Wielding its title like a blunt instrument, Bad Teacher plainly evokes The Bad News Bears and Bad Santa, two other black comedies about profane, selfish, ill-mannered cranks who work with children, but lack the ability (or the interest) to censor themselves in their presence. But here's the secret to the earlier films: We like Walter Matthau and Billy Bob Thornton from the beginning, long before these foul creatures reluctantly seize the opportunity to redeem themselves. The reason? They're underdogs, pitiable sadsacks who have fallen all the way down the social ladder, banging their chin on every rung.
As Elizabeth Halsey, the cheerfully vile seventh-grade instructor in Bad Teacher, Cameron Diaz proves a much tougher sell. When the film opens, Elizabeth is not an underdog, but a bully. There's a whiff of entitlement behind her open contempt for her colleagues and students, even before she's shown blazing through the parking lot at John Adams Middle School (called "JAMS!" by its more enthusiastic educators) in a brand-new Mercedes. And though she's quickly humbled when her rich fiancé gets wise to her gold-digging motives, her mirthless ambition to marry into wealth doesn't change. All that changes is the vehicle she hopes will get her there: A $10,000 pair of fake boobs.
The bulk of Bad Teacher is about Elizabeth's attempts to raise the money for these monuments to her shallow status-seeking ambitions, which is a good indicator of the film's aggressively juvenile sensibility. Given its most obvious predecessors -- the aforementioned Bad movies, plus the plus much more family-friendly School Of Rock -- its brand of slacker irreverence seems a little stale at times, particularly when it confuses shock value for comic value. The laughs that do score in this bumpy comedy tend to be sidewinders.
Since There's Something About Mary, Diaz has always looked happiest when she's goofing around, but she throws herself into this role with a zeal that's a notch too amplified. Still, she's surrounded by a wealth of talent, including a terrific Justin Timberlake as a clean-living (and rich) substitute with a thing for cable-knit sweaters, Jason Segel as a laid-back gym teacher who functions as an audience surrogate, and The Office's Phyllis Smith as Elizabeth's amusingly passive lackey. Add to that bit turns by ringers like Dave "Gruber" Allen, who Freak & Geeks' cultists will appreciate for more or less reprising his role as a hippie-burnout teacher; Tom Lennon as the easily duped keeper of standardized test answers and John Michael Higgins as the dolphin fetishist who serves as JAMS' principal, and there are plenty of quality gags seeping through from the margins.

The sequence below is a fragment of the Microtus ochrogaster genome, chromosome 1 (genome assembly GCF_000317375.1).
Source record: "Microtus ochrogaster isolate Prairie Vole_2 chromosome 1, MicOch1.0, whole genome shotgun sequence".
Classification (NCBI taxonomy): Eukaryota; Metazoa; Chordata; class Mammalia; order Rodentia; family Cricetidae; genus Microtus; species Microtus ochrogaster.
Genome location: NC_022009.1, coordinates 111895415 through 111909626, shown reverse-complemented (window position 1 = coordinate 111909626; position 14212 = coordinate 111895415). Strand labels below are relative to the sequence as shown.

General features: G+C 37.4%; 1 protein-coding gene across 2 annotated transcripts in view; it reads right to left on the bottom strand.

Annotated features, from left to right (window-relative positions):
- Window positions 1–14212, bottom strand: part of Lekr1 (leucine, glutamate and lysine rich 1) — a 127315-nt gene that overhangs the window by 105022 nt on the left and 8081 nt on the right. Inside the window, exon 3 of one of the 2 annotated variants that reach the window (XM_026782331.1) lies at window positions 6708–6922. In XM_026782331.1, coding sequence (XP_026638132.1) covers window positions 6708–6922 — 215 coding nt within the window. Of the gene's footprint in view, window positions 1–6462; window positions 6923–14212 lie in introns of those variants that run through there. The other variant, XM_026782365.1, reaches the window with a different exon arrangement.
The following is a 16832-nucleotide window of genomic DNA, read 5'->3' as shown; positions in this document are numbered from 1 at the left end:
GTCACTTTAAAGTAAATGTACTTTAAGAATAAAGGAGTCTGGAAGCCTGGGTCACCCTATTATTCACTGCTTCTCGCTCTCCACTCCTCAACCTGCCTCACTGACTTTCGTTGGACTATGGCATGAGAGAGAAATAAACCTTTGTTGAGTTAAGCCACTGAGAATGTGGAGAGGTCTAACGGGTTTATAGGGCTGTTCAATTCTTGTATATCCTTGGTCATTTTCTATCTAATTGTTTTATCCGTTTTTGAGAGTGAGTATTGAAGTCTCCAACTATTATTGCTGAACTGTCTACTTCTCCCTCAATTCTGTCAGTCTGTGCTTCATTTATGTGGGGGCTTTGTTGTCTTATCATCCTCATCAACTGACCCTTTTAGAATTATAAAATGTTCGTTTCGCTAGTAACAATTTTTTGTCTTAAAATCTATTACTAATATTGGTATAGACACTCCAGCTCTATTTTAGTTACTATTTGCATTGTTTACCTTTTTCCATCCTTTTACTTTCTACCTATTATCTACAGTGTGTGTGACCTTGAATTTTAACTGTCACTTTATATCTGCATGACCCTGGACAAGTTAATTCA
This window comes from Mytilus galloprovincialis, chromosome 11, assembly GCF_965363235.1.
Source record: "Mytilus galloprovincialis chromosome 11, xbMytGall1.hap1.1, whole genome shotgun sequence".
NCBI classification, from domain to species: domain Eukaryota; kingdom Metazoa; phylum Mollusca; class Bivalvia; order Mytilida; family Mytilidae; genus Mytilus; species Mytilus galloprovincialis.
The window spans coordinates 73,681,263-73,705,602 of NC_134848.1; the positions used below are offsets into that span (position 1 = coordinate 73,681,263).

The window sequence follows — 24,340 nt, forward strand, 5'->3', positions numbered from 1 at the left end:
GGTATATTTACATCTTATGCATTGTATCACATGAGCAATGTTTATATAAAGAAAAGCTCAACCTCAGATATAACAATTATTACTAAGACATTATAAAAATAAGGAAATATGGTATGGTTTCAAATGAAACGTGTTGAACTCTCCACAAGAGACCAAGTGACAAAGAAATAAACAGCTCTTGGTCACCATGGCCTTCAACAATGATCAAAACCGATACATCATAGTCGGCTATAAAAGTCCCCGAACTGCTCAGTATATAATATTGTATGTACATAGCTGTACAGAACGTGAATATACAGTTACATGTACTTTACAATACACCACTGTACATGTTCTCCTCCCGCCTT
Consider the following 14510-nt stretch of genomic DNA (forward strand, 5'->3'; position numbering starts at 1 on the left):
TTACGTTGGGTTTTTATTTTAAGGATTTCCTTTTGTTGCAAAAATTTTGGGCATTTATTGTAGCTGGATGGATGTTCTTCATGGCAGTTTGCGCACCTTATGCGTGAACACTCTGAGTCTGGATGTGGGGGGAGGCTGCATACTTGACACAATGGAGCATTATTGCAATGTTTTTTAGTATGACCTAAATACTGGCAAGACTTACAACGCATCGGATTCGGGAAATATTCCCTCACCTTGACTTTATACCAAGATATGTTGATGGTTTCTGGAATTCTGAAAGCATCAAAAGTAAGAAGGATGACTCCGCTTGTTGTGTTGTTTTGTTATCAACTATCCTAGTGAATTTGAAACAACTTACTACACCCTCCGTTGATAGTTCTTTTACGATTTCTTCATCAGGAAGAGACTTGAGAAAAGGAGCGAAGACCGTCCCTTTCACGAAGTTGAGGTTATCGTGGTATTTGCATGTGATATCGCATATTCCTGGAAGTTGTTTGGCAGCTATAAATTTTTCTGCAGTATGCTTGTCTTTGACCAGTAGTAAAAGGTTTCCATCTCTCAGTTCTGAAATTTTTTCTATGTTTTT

More problematic is Lucy Punch as the descriptively named Amy Squirrel, who serves as Elizabeth's romantic rival and bête noire at JAMS, a chipper "across-the-hallmate" who rallies her students to excellence while a hungover Elizabeth pops school-related movies like Stand & Deliver into the DVD player. Amy is made to seem equally detestable, if not more so, because she hides her maliciousness under a goody-two-shoes act. But the film isn't nearly so eager to find anything human or redeemable about Amy, and the cartoonish rivalry between she and Elizabeth leaves a sour aftertaste.
Nevertheless, funny forgives a lot, and director Jake Kasdan (Walk Hard, The Zero Effect), working from a script by longtime Office writing partners Gene Stupnitsky and Lee Eisenberg, gets contributions up and down the ensemble. The little touches pay off the most, like Segel's throwaway improv in a dodgeball sequence, Timberlake's perpetual look of dim impressionability or the succession of ever-more-ludicrous movies Elizabeth shows the class in lieu of teaching. The overall impression is of a great assembly of offbeat talent stranded in a film with a directive to offend, but little desire to stick to the lesson plan. Copyright 2011 National Public Radio. To see more, visit http://www.npr.org/.